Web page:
In Winnebago Tribe, the District Court issued a preliminary injunction, affirmed by the Tenth Circuit, barring the State of Kansas from enforcing its Motor Vehicle Fuel Tax Act against a tribal corporation. Kansas was, among other things, seizing the tribal corporation's property, entering orders for jeopardy assessments, and issuing tax warrants. The court granted the tribe's motions for a temporary restraining order and a preliminary injunction, finding that these nonjudicial collection activities to violate the tribe's sovereign immunity. Winnebago Tribe, 216 F.Supp.2d at 1235?1240.

*9 Tribal immunity is a matter of federal law and not subject to diminution by the states. Kiowa, 523 U.S. at 756 . In the absence of countervailing authority, the Court finds persuasive Plaintiffs' argument that sovereign immunity bars nonjudicial collection activities, as the state cannot circumvent tribal immunity by obtaining through administrative procedures what could not be obtained through the judicial process. At this stage in the proceedings, the Court will not dismiss the Complaint on the basis of Defendants' argument that the distinction between liens and levies obtained through a state administrative procedure and those obtained through a judicial process is sufficient to overcome the protections of tribal sovereign immunity.

6. 25 U.S.C. ? 476
Lastly, Defendants' Reply brief raised the argument that “Plaintiffs allege in their Complaint, but do not brief in opposition to EDD's motion, that Defendants' nonjudicial collection activity violates 25 U.S.C. section 476 .” Reply, p. 11. Defendants contend that 25 U.S.C. ? 476 is not a source of substantive rights, and that the Complaint should be dismissed for that reason. Defendants did not raise any argument against 25 U.S.C. ? 476 in their Motion to Dismiss, thus the Court asked Plaintiffs to address this new argument in the Sur?Reply.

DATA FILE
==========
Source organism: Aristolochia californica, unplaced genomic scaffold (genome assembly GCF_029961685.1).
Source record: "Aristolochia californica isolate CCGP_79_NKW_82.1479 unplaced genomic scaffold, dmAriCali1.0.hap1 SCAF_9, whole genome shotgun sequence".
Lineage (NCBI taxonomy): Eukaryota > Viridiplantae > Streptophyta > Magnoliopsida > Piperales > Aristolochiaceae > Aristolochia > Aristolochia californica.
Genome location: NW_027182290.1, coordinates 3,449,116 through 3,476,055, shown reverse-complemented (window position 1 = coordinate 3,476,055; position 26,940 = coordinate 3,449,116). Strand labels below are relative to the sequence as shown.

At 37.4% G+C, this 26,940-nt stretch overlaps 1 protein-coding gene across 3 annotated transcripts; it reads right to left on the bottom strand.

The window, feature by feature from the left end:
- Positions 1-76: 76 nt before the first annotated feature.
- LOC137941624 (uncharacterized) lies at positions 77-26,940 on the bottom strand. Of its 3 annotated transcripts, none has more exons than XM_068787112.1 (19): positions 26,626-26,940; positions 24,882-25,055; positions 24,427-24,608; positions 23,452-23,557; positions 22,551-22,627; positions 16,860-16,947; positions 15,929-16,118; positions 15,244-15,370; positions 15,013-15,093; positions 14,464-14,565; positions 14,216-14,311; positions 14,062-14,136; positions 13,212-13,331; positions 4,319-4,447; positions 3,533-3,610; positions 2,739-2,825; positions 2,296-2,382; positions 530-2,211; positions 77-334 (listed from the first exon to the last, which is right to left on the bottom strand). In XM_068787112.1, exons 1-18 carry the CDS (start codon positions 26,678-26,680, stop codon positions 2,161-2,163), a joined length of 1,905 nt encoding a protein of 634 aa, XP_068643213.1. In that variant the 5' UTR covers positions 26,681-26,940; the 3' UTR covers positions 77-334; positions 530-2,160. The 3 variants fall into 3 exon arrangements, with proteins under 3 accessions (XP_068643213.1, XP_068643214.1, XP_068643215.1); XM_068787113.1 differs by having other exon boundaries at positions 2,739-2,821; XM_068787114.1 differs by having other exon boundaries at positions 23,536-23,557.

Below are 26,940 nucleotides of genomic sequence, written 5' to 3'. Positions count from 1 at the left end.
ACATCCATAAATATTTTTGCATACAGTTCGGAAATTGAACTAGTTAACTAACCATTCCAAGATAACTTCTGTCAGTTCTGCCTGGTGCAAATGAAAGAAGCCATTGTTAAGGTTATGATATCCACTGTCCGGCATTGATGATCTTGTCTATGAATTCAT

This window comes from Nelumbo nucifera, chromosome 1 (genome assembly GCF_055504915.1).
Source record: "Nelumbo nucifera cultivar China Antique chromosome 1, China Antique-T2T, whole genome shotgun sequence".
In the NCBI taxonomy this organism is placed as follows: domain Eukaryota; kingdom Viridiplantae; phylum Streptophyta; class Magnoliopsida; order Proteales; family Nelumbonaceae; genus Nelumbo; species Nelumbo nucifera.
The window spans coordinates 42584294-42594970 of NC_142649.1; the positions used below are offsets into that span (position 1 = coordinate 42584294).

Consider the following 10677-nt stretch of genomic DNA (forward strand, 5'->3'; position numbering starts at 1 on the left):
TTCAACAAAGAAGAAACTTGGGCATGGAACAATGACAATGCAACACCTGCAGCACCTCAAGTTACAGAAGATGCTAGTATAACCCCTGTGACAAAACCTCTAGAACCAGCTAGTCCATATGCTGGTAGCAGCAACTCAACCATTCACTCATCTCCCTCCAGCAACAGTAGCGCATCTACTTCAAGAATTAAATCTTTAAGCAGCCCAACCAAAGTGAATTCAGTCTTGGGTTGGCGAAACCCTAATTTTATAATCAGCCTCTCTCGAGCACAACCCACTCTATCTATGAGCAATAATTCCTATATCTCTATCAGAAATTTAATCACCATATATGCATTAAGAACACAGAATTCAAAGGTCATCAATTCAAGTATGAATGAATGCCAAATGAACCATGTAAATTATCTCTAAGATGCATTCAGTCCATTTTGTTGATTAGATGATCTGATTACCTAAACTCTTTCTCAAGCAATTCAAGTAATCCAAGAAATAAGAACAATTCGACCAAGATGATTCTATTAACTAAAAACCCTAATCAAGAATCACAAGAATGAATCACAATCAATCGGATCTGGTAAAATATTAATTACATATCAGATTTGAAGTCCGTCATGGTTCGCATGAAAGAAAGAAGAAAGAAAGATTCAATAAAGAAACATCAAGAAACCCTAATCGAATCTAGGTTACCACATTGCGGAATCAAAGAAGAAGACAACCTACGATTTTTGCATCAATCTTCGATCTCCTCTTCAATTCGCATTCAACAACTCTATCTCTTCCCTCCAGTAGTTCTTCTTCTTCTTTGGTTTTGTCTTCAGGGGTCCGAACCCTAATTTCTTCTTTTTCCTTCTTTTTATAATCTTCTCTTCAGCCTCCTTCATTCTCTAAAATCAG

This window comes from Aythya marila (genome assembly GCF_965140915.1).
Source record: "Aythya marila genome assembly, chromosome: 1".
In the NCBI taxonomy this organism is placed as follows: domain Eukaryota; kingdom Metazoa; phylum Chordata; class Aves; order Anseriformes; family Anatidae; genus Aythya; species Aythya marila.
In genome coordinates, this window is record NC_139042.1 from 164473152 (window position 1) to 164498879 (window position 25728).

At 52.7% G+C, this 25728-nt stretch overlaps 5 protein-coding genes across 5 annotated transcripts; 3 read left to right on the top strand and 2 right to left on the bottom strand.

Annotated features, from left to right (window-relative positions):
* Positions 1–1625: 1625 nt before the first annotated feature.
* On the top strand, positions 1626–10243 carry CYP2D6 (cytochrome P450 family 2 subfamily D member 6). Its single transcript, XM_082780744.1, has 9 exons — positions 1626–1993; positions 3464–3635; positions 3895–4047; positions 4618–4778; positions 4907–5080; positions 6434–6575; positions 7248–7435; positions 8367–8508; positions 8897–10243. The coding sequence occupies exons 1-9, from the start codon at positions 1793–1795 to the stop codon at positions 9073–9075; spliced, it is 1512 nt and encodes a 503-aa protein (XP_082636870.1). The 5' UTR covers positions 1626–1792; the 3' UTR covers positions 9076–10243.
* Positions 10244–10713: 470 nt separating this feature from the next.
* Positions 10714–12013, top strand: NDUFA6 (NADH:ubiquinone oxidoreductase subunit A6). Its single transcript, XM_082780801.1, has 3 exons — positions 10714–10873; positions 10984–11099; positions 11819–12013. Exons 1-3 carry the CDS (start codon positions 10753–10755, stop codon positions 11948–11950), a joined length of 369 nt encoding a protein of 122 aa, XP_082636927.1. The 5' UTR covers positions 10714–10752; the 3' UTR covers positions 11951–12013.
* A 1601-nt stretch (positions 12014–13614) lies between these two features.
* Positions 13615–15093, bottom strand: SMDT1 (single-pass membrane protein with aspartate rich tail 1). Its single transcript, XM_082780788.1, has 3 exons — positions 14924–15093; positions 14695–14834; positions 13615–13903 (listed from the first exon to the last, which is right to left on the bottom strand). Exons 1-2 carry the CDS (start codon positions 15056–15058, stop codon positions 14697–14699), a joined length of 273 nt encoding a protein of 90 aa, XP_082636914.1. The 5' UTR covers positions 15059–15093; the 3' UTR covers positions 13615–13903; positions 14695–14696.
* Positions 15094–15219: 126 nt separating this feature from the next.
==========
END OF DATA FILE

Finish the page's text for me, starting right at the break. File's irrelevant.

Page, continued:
The Indian Reorganization Act of 1934 (“IRA”) provides that an Indian tribe may elect to organize (pursuant to its terms) and to adopt a constitution, which shall become effective upon ratification by the tribe and approval of the Secretary of the Interior. 25 U.S.C. ? 476(a) . The Complaint alleges that “Blue Lake Rancheria is governed by a Constitution, adopted under the Indian Reorganization Act, 25 U.S.C. ? 476 , and approved by the Secretary of the United States Department of Interior.” Compl., ? 17. Section 476(e) provides that, upon approval of the constitution:

In addition to all powers vested in any Indian tribe or tribal council by existing law, the constitution adopted by said tribe shall also vest in such tribe or its tribal council the following rights and powers: To employ legal counsel; to prevent the sale, disposition, lease or encumbrance of tribal lands, interests in lands or other tribal assets without the consent of the tribe; and to negotiate with the Federal, State, and local governments.

Plaintiffs point out that Defendants offer no authority to support their argument that Section 476 is not a source of substantive rights and mandates dismissal of the complaint. Further, Plaintiffs argue that the Supreme Court has directed that statutes are to be construed liberally in favor of Indian tribes, with ambiguous provisions interpreted in their benefit. County of Yakima v. Confederated Tribes and Bands of the Yakima Indian Nation, 502 U.S. 251, 269, 112 S.Ct. 683, 116 L.Ed.2d 687 (1992). The Ninth Circuit has viewed Section 476 as endowing tribes with the right to lease tribal land only with the tribes' consent. See Fort Mojave Tribe v. County of San Bernardino, 543 F.2d 1253, 1259 (9th Cir.1976) (noting that Section 476 “explicitly gives the tribe the right to prevent the lease of tribal lands.”). Thus, Plaintiffs' contend that Section 476 has been recognized as a source of substantive rights regarding a tribes' control of its property. While the impact of Section 476 has not been extensively briefed, the Court at this time is not persuaded by Defendants' unsupported argument that Plaintiffs' Complaint must be dismissed for failure to state a claim as to which relief may be granted under 25 U.S.C. ? 476.

*10 For the reasons set forth above, Defendants' motion to dismiss is DENIED. Defendants are ordered to file their Answer to the Complaint within twenty (20) days of the date of this Order.


Blue Lake Rancheria v. Morgenstern
Slip Copy, 2011 WL 6100845 (E.D.Cal.)